Excellencies, Distinguished Delegates, Ladies and Gentlemen,
As vulnerable and food insecure communities around the world are grappling with climate impacts, pandemics, food price inflation and record numbers of displacement, development gains are being reversed at a faster rate than any time before in the 21st Century. Governments are faced with the need to respond to more compound, protracted and cascading crises at a time when the system for international humanitarian aid is reaching its breaking point.
80 per cent of the world’s food insecure people live in regions that are prone to natural hazards and face high levels of environmental degradation. In these settings, disaster risk reduction is a prerequisite for ensuring food and nutrition security and enabling long-term sustainable development. To effectively reduce chronic vulnerability and enable more resilient livelihoods, governments and actors across the humanitarian and development nexus must strengthen cooperation to build more integrated and risk-informed programs that empower countries and communities with the capacities, systems and practices to manage a growing number of risks
Humanitarian actors play a critical role in disaster risk reduction and resilience building activities. As the world’s largest humanitarian organization, the World Food Programme (WFP) supports governments and communities to implement community-based disaster risk reduction projects, to anticipate and mitigate climate hazards before they turn into disasters, and to make innovative risk financing and insurance solutions work for vulnerable communities.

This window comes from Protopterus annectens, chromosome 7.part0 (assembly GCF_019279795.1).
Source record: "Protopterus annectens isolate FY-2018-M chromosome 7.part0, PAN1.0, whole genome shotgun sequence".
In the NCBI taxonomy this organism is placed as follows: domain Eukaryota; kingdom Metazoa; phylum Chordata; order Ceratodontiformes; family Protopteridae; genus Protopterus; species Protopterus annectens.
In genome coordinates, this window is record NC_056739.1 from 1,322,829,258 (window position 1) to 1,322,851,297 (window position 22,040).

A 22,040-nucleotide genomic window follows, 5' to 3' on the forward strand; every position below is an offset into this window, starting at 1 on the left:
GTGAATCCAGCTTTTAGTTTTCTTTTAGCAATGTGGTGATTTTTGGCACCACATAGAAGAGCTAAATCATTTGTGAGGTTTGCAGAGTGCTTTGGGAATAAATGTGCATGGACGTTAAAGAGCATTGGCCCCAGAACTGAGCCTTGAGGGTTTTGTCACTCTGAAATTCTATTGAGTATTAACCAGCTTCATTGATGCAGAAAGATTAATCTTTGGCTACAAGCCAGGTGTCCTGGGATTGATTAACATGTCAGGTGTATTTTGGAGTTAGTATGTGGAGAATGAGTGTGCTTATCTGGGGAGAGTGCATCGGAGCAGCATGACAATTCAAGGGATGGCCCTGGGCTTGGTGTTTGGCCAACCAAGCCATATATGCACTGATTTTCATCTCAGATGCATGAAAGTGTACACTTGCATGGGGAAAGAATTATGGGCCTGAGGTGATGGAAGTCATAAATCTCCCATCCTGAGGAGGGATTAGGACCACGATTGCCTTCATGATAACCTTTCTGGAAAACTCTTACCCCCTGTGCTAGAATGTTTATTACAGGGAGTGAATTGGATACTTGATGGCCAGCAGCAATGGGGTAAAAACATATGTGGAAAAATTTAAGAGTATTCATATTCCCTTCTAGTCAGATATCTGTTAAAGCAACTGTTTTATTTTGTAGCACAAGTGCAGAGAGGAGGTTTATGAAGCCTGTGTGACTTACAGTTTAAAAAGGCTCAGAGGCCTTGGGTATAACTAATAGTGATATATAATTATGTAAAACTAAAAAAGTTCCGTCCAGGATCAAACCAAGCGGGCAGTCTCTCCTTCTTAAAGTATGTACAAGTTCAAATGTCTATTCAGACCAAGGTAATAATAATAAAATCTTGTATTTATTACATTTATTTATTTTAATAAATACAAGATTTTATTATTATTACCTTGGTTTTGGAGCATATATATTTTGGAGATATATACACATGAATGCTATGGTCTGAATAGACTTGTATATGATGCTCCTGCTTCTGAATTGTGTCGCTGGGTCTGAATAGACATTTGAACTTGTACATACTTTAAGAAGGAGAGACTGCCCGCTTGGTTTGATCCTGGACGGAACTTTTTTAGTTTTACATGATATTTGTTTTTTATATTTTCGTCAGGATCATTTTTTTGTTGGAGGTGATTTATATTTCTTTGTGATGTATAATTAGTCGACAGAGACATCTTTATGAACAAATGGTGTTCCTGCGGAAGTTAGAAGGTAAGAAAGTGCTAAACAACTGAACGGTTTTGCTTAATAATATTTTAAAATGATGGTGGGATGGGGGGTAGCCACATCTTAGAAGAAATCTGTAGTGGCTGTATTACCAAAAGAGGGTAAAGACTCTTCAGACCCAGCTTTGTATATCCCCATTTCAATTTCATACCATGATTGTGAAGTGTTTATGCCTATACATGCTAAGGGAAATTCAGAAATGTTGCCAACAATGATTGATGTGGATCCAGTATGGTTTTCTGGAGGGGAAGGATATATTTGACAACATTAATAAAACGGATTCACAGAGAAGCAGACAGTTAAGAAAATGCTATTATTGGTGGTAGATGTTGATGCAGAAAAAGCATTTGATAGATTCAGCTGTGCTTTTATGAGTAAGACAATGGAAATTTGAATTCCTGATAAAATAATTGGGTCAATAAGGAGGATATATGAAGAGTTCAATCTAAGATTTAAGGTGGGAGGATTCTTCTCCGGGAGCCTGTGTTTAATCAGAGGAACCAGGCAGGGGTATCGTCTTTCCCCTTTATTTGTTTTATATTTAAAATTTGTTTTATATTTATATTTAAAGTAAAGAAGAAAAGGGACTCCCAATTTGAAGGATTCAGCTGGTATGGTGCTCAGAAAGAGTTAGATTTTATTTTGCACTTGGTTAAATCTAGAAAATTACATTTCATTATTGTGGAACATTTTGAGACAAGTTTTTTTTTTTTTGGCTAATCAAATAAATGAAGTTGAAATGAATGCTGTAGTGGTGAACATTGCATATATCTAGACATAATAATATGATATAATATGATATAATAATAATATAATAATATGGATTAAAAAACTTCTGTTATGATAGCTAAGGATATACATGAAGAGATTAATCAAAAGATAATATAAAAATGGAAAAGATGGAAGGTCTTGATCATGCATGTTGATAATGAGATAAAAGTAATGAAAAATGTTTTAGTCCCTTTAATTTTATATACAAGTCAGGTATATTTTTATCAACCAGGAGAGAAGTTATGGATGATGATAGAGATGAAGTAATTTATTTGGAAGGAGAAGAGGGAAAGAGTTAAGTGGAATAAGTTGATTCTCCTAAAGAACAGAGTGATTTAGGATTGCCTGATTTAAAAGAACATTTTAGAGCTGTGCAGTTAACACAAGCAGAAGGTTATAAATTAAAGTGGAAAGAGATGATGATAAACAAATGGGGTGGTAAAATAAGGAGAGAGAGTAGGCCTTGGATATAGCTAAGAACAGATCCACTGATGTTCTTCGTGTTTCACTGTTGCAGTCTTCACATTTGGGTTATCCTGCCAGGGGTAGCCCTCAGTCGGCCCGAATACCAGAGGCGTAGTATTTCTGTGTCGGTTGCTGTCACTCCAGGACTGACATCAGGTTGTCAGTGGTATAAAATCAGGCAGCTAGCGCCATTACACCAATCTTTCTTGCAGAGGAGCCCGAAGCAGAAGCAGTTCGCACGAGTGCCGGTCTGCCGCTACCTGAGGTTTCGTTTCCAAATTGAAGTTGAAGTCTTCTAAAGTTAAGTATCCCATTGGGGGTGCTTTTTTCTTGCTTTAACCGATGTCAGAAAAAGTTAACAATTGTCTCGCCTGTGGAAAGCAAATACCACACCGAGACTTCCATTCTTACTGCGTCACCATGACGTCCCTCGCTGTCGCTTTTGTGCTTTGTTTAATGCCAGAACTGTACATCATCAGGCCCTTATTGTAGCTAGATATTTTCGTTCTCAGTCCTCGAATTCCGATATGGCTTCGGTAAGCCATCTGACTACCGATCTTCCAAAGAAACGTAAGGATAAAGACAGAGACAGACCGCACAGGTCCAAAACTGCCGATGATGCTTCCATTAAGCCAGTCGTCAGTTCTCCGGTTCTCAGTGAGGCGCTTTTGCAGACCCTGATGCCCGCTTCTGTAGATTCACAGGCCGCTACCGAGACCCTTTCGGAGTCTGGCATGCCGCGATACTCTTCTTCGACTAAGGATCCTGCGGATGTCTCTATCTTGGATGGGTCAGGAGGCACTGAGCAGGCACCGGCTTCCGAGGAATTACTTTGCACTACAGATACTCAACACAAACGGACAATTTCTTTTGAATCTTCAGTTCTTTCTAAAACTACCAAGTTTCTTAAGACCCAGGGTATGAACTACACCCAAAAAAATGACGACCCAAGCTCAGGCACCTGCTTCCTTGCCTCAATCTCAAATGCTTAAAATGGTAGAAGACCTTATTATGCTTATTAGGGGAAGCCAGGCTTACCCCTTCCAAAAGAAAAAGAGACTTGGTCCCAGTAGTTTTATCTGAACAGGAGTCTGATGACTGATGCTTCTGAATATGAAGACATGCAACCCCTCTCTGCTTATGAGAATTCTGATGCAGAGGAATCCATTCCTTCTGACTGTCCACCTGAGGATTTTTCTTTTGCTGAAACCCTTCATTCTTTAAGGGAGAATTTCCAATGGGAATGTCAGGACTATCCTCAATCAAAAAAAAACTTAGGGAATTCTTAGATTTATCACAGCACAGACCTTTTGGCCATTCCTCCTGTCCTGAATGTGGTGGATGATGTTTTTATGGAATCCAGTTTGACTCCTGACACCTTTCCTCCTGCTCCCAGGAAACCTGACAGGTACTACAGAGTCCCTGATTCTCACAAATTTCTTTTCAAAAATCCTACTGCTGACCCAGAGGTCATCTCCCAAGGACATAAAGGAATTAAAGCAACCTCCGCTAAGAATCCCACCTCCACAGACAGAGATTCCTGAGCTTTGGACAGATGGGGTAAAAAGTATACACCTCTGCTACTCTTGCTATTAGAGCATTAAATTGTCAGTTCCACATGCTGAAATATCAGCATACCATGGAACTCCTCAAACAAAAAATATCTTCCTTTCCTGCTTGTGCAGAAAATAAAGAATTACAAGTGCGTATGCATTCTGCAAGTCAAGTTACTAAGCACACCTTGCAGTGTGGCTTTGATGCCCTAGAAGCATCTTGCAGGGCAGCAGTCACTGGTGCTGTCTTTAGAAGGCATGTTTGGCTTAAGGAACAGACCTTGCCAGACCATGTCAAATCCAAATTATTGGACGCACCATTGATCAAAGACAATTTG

To move from risk to resilience, WFP sees an urgent need for action in the following areas:
Harnessing the capacities of the humanitarian system for disaster risk reduction. At a time when humanitarian needs are outpacing available funding, there is a risk that the most fragile and disaster-prone countries receive insufficient support to reduce disaster risk. Humanitarian actors enable important systems and delivery pathways for community based disaster risk reduction, even in fragile contexts where conventional institutions and mechanisms of development have broken down.
Ensuring a people-centred approach to disaster risk management. As a global society, we are only as resilient as our most vulnerable members. The most sustainable solutions for disaster risk management are anchored in the agency and preferences of people who are exposed to losses and damages in hazard-prone areas. It is critical to put these communities at the centre of programme design, understand the multiple risks they face, and empower them to address the root causes of their vulnerability.
Enhance early warning and anticipatory action to protect the most vulnerable.
As technological progress in hazard forecasting keeps advancing, there is no ethically justified reason to wait until lives are lost until risk mitigation efforts commence. To avert and minimize losses and damages from predictable hazards, institutional systems and capacities must be strengthened to anticipate harmful events and implement preventive action before they turn into life-threatening disasters. This requires risk and vulnerability assessments to be made available, expertise and funding to be pre-allocated, and the different levels of disaster risk governance to operate in an integrated manner.
WFP remains committed to supporting governments and communities to strengthen systems for early warning, emergency preparedness, and climate and disaster risk management – and to harness periods of post-disaster recovery to help build back better. Under its commitment to a world with Zero Hunger, WFP reiterates its support to the Sendai targets and the SDGs they aim to protect. By working together with partners across the nexus of humanitarian and development action, WFP firmly believes that together we can stem the tide of increasing disaster risks and achieve resilient and sustainable development in a COVID-19 transformed world.